This article is part of our Confectionery Report 2015

The £1 price point is five times more important to confectionery than £2, as brands and retailers ramp up promotions. It now accounts for 45% of category sales compared to 33% five years ago [Kantar Worldpanel 52w/e 24 May 2015].

“Price points in this sector are critical,” says John McGrath, buyer for impulse at Budgens. “There has been a continued trend towards heavy promotions with consumers getting more and more used to £1 pack deals and buying more frequently based on price.”

Price-marked packs have played a major part in a number of brands’ strategies over the past year. Big Bear Confectionery, which manufactures products such as Poppets and Fox’s, is an advocate of the £1 price point, claiming shoppers are increasingly price sensitive.

“Round pound deals are consistently successful, and the majority of our branded lines, from Poppets to Fox’s, feature one or more products at a £1 price point,” says Ross Stanley, head of trade marketing at Big Bear Confectionery. “We find price marked packs are a great way to reinforce this appealing price point to consumers.”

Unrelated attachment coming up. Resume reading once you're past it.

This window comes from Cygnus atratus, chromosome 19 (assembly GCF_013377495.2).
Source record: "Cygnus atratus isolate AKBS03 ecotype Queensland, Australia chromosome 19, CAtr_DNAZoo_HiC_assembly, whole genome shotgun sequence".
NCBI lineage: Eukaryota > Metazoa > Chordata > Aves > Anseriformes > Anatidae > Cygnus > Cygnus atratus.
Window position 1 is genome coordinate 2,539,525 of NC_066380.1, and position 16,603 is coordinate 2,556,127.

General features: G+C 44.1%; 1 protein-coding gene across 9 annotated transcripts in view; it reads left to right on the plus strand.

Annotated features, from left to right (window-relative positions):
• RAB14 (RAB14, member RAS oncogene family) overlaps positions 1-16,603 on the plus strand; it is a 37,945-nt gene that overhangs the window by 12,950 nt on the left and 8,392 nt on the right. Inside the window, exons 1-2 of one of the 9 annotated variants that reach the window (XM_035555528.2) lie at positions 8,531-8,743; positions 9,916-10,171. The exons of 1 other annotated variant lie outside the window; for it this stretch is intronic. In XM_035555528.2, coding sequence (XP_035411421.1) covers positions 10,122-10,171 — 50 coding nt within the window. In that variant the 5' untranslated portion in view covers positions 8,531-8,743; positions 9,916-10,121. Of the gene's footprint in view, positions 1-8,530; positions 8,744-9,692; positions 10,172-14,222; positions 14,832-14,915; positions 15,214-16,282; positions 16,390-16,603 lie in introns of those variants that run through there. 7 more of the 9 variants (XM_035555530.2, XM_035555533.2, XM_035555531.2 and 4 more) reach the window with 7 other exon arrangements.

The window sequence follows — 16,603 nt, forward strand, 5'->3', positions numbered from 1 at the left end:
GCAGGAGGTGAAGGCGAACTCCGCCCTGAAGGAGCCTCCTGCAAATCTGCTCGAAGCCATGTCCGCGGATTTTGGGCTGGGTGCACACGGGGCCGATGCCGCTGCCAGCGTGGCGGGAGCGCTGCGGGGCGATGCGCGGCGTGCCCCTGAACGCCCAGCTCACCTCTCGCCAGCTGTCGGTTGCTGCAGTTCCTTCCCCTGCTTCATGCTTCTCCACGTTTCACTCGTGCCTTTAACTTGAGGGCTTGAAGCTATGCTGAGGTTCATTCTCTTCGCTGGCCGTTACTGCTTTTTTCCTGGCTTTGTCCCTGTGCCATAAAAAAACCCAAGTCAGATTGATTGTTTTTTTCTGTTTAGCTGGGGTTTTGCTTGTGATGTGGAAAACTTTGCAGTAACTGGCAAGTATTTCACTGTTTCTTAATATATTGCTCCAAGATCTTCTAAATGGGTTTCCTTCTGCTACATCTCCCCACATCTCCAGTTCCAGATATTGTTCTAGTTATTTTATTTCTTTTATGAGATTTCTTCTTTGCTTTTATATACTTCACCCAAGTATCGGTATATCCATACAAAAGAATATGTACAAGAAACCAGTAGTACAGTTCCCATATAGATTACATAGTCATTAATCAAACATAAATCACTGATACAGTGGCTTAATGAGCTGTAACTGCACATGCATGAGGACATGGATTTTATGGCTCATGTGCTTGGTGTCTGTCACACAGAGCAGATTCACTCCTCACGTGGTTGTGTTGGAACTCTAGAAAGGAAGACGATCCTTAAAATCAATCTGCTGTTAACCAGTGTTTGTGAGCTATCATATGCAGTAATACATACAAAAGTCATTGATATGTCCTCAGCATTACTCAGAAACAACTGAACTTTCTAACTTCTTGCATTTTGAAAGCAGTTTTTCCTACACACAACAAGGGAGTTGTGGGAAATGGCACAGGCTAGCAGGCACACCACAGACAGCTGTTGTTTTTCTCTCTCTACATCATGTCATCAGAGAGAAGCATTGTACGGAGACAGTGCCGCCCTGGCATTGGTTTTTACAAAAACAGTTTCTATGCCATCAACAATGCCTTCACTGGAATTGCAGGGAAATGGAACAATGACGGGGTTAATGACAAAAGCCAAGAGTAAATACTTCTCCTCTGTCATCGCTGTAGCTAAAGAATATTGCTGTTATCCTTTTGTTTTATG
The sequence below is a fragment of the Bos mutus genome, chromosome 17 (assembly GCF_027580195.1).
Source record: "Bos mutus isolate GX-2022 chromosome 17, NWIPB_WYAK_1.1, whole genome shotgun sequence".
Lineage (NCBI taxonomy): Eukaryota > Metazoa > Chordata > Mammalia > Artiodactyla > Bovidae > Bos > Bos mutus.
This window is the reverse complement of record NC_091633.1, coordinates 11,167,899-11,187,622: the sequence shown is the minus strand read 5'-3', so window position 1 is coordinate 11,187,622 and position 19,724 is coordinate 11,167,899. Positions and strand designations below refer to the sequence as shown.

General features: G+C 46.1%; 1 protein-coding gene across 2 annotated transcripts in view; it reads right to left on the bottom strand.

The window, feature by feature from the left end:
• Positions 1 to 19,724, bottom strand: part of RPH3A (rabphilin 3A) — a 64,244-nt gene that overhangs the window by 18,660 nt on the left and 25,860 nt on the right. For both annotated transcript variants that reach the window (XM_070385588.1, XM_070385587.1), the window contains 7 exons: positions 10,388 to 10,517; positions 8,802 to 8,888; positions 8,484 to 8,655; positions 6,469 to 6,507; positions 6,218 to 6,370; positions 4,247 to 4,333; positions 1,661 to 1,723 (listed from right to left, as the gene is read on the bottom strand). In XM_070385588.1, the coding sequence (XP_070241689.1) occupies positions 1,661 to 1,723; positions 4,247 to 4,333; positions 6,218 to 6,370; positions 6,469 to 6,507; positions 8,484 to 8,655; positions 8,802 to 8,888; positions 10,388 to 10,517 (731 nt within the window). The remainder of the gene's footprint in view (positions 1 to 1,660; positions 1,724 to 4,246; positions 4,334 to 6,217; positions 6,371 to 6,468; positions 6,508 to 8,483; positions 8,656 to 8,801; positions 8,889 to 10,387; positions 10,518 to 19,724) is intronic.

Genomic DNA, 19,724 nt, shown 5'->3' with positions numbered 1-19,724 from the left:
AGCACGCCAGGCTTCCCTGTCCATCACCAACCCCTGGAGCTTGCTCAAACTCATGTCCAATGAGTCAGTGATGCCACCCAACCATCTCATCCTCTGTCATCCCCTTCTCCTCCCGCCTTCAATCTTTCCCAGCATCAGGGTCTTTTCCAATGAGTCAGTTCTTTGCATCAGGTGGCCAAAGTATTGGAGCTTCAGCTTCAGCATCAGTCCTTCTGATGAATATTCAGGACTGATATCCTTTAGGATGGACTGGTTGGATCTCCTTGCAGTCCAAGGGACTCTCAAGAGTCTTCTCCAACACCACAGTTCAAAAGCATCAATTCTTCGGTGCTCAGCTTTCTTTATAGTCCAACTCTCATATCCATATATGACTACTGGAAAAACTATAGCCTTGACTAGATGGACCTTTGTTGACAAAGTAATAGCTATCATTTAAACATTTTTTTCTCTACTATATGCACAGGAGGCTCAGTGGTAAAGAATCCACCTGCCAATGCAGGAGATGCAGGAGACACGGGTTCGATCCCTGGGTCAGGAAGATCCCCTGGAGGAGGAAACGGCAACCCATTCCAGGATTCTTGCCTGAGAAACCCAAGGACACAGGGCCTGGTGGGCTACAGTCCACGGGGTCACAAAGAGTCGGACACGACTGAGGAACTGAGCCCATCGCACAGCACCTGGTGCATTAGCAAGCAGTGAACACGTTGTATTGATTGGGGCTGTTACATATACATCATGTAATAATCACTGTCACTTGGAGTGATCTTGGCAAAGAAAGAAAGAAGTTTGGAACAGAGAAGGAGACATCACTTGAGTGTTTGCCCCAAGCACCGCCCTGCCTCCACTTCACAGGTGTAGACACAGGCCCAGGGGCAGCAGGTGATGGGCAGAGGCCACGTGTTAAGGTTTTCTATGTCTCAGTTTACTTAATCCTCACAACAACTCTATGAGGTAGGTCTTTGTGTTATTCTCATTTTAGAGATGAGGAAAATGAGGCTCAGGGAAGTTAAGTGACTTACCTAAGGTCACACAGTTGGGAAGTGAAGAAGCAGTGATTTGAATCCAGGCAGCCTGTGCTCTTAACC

Swizzels’ NPD Squashies also came in £1 price-marked packs, which it claims helped boost sales of the larger bags. As such, it is rolling this out on new Drumstick and Refreshers Bon Bons. 

Mondelēz, meanwhile, launched £1 promotional packs of Cadbury Dairy Milk tablets in May and urges retailers to make the most of this “lucrative opportunity” by utilising PMPs in-store.

“Research suggests that PMPs are helping to make consumers hunt for value easier with one third of shoppers describing clarity and transparency as the major benefit, while independent retailers agree that PMPs sell faster than standard packs and can be used to save time pricing in store,” says Susan Nash, trade communications manager at Mondelēz International.

But, Nash warns that while PMPs can drive sales, it’s important to remember that they are a promotional tactic. “PMPs are a type of promotion, so retailers should be advised to consider how much of their stock they want to be perceived as ‘on promotion’ – if they are offering nearly all their stock as PMP, is this giving shoppers an expectation of a store that can’t be continued long term?”

Kantar also warns about the levels of promotions in the category, claiming promotions have hit their peak with little room to increase. In 2005, 32% of confectionery was sold on promotion with 10.5% of this total price reduction. In 2015, however, 49% of confectionery was sold on promotion and the amount sold under total price reduction strategies increased to 37.3%.

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